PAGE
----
Thursday, 19 June 2008

The Westernization of Oudh.

Some years ago, my partner and I were laid-over in Dubai International Airport whilst traveling onward toward Europe. I was overwhelmed with the desire to get a feel for - if even for a short while before we boarded the next plane - the mystique and allure of the United Arab Emirates. But, as with most international terminals, I experienced the "watered-down" version instead... the glamorous East meets West facade of towering pillared halls peppered with bustling retail outlets touting their european designer clothes, middle eastern gold jewellery and asian electronics.But one element in that enormous retail environment stood out for me... and that was the perfume. Anyone who has travelled through the middle east will have encountered exquisite cut-crystal flacons that hold countless fragrant juices both precious and rare... their hypnotizing colours and superb craftsmanship have an almost tranquilizing effect.

But the juice these bottles contained both horrified and appauled us.
Our noses wrinkled and faces contorted as we introduced priceless oudhs and attars to our ignorant noses. As far as the fragrance world is concerned, it was baptism by fire.

Oudh oil is obtained from the Agarwood tree that grows in abundance in India and south-east Asia. The trees are frequently attacked by a fungus, which in turn causes a rich and dark resin to form within the heartwood. This process can take hundreds of years, but the result is the very rare and precious oudh which, when distilled into an oil, is highly prized and valued the world over. Through the millennia it has thus attained a spiritual and esoteric value as it has been used in medicine, incense, has been traded in dowries, and has even been referenced in the Bible. Its fragrance can only be described as "confronting" to the amateur palate, but it is said that with time, one can appreciate deep balsamic, ambergris, woody, accords. It is astonishing to me - with it being so highly prized in Japan and the Middle East - that until recently it has been practically unheard of in the West. 

Yves Saint Laurent was amongst the first European design houses to tap into the appeal of Agarwood for use in the mainstream market with their men's fragrance M7.  Since then, we have seen a growing appreciation of oudh emerge in niche and mainstream fragrances... though, on the whole its interpretation and use is still largely Westernized. One might argue that the introduction of oudh to the mainstream market may somehow depreciate its value. Could the heavyweight design houses like Tom Ford be exploiting this rare resource purely with profit margins in mind? Possibly. Or, perhaps there exists a genuine desire to bring this etheral component further onto the world's stage. Whatever the case, one must first develop a nose for this unique ingredient. Perhaps the Montale's and the Private Blends are a good entry point for the layman enthusiast.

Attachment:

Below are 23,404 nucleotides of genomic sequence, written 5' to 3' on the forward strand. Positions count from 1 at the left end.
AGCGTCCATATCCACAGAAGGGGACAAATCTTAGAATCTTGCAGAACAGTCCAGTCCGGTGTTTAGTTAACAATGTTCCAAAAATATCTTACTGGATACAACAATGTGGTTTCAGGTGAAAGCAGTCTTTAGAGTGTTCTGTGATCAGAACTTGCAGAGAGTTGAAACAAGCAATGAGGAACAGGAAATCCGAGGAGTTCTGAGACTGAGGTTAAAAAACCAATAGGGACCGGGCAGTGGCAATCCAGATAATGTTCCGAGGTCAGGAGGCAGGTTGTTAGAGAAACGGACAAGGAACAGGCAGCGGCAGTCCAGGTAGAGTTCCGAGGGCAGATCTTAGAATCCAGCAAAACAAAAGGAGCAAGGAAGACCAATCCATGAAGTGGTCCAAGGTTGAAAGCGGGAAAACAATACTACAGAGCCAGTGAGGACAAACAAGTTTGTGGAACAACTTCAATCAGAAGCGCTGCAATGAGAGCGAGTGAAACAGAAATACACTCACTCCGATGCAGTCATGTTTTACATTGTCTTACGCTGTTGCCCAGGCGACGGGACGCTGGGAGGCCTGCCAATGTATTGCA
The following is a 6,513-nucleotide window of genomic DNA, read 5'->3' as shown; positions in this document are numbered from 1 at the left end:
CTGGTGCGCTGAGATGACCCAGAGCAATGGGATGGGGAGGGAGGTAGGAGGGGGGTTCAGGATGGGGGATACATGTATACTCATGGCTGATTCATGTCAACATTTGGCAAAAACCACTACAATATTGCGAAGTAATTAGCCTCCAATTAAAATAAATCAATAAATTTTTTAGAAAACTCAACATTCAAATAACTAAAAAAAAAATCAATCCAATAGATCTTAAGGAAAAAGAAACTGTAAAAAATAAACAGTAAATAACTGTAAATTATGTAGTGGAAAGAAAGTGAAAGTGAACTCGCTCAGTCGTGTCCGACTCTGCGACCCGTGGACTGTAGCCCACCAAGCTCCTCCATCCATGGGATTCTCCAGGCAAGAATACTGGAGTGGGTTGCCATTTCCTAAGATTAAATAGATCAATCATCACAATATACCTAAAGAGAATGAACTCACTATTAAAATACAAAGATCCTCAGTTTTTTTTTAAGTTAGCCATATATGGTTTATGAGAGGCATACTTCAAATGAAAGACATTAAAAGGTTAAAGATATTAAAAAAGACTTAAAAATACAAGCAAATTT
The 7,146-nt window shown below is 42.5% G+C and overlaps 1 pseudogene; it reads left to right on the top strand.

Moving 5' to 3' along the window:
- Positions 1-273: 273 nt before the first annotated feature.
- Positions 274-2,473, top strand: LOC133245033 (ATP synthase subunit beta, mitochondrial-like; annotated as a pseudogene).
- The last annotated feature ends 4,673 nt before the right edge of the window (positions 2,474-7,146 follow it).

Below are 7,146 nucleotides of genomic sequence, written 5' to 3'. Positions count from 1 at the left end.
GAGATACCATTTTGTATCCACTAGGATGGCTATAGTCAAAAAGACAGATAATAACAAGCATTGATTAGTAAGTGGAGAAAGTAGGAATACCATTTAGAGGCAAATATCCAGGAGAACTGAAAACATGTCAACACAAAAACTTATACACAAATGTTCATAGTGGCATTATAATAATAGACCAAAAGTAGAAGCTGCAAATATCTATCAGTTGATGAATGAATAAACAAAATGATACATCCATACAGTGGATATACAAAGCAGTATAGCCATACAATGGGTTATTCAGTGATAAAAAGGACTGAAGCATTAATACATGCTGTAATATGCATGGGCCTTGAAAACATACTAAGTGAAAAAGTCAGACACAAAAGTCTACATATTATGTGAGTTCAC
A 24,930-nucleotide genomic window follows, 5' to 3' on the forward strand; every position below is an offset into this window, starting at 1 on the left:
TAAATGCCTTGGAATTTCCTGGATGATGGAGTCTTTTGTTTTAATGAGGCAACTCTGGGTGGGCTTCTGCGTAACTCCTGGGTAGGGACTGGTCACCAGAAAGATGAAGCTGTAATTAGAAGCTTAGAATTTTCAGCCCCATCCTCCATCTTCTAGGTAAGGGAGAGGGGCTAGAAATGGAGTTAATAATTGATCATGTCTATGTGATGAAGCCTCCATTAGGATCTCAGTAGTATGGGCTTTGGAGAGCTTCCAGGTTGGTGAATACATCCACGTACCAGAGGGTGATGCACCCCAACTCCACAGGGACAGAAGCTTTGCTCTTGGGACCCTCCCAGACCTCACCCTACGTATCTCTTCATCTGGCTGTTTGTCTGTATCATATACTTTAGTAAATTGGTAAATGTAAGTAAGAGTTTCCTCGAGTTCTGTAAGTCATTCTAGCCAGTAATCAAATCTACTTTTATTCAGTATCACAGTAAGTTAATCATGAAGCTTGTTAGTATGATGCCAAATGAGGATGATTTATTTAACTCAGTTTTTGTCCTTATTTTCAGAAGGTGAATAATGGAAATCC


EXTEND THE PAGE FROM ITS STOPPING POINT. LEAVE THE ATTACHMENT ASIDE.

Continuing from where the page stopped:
I have recently been given the opportunity to revisit natural non-synthetic oudh for the first time since wandering the terminals in Dubai. It is therefore with much excitement and some trepidation that I await my exotic (and expensive!) oil samples to arrive. 
So, watch this space...


Mariammetm said...

I have a weakness for Montale's fragrances and I love YSL M7, but the aouds by Montale are still too 'stinky' to my nose.

It takes time and since I love French cheeses that are being kept especially under a glass stolp, I feel optimistic about my still to develop taste of aouds.


Haha! I think if you can bare the cheese without having it make your eyes water, then you've already won half the battle.
Of the Montales, I find the Aoud Lime, Aoud Flowers and White Aoud to be the most interesting. I think each of them portray aoud in a slightly different way.
Perhaps Oud Wood of the Tom Ford Private Blends is more to your liking?

Mariannetm said...

I wonder if I could get a sample of Oud Wood? Will see what I can arrange..

basenotes said...

Another 'western oudh' worth a look is Ormonde Man.